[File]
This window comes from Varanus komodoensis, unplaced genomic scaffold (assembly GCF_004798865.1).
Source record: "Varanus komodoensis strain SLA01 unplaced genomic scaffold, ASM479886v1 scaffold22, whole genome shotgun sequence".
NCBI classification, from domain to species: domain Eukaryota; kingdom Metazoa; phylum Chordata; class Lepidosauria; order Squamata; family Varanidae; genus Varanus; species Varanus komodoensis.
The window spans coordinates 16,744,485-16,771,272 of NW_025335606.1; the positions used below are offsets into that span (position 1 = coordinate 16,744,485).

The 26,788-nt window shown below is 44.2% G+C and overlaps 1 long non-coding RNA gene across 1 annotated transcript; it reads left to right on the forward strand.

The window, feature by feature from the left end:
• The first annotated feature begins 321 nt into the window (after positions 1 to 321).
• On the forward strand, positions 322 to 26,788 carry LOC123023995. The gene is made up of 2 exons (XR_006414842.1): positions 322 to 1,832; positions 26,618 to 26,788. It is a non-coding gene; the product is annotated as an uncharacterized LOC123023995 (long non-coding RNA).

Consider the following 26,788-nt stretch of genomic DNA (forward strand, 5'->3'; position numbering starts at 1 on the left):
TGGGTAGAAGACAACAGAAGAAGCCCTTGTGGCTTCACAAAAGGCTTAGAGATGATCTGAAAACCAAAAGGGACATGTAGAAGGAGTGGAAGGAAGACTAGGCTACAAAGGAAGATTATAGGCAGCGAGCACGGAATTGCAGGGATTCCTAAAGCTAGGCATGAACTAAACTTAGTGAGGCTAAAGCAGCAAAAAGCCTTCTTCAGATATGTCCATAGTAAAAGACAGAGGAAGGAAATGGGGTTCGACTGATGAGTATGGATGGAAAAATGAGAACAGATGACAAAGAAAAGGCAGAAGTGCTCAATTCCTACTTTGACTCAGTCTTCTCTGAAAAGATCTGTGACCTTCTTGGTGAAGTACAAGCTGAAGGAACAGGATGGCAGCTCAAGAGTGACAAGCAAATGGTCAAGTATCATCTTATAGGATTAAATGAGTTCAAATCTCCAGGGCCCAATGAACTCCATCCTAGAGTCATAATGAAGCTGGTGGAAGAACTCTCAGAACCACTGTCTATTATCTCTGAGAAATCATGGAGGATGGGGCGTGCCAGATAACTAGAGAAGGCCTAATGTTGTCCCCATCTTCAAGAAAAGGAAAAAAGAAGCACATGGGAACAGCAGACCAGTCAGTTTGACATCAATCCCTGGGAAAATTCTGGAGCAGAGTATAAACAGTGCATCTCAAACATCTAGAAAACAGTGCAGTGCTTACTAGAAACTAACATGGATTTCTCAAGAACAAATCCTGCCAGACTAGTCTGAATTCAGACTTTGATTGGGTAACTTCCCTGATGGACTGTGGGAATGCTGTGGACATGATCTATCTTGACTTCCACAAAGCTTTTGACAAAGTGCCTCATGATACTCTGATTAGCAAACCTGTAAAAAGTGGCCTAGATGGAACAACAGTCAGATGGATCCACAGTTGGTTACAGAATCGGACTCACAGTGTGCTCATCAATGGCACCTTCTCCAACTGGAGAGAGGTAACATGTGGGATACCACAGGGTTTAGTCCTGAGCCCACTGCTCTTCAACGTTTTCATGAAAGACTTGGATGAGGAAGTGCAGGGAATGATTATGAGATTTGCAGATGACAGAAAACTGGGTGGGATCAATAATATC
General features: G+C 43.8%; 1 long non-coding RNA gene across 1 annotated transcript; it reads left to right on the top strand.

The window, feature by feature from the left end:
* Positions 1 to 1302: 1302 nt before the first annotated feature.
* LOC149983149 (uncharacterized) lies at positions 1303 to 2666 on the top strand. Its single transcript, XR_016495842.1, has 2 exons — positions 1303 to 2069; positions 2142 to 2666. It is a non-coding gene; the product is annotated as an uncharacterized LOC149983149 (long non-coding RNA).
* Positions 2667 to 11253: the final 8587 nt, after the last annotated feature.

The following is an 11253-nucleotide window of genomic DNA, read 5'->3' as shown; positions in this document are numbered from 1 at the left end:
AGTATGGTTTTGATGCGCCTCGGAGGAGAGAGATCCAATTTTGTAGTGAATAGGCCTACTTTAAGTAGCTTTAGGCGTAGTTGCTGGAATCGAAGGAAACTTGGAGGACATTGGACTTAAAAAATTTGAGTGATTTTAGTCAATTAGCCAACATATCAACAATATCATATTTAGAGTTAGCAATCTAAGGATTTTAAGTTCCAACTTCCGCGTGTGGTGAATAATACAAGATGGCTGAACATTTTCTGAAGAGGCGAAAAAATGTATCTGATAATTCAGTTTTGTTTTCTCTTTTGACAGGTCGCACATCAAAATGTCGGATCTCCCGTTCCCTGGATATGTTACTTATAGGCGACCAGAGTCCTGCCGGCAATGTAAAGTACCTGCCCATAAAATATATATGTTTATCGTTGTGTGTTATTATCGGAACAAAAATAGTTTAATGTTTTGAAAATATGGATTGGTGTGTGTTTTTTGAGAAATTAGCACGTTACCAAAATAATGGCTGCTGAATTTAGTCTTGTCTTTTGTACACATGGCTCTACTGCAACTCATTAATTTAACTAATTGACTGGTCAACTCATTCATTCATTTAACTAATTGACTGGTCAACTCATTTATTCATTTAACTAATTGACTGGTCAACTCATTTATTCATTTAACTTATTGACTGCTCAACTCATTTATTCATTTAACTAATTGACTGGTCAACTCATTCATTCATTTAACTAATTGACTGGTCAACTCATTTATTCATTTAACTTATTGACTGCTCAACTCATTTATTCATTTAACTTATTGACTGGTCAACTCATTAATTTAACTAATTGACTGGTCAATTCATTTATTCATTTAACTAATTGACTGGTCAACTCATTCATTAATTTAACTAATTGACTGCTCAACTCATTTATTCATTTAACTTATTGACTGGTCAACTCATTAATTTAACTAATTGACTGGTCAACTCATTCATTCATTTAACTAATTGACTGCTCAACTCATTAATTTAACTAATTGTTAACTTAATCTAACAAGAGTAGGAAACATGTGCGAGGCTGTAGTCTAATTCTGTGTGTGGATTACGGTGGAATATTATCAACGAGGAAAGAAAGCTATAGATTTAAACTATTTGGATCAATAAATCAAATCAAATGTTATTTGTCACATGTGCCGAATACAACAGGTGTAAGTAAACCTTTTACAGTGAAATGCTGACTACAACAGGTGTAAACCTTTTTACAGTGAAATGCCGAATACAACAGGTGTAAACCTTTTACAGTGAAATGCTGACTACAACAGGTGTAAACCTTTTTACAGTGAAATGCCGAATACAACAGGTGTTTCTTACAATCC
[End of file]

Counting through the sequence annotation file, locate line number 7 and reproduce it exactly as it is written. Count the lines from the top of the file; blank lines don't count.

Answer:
• The first annotated feature begins 321 nt into the window (after positions 1 to 321).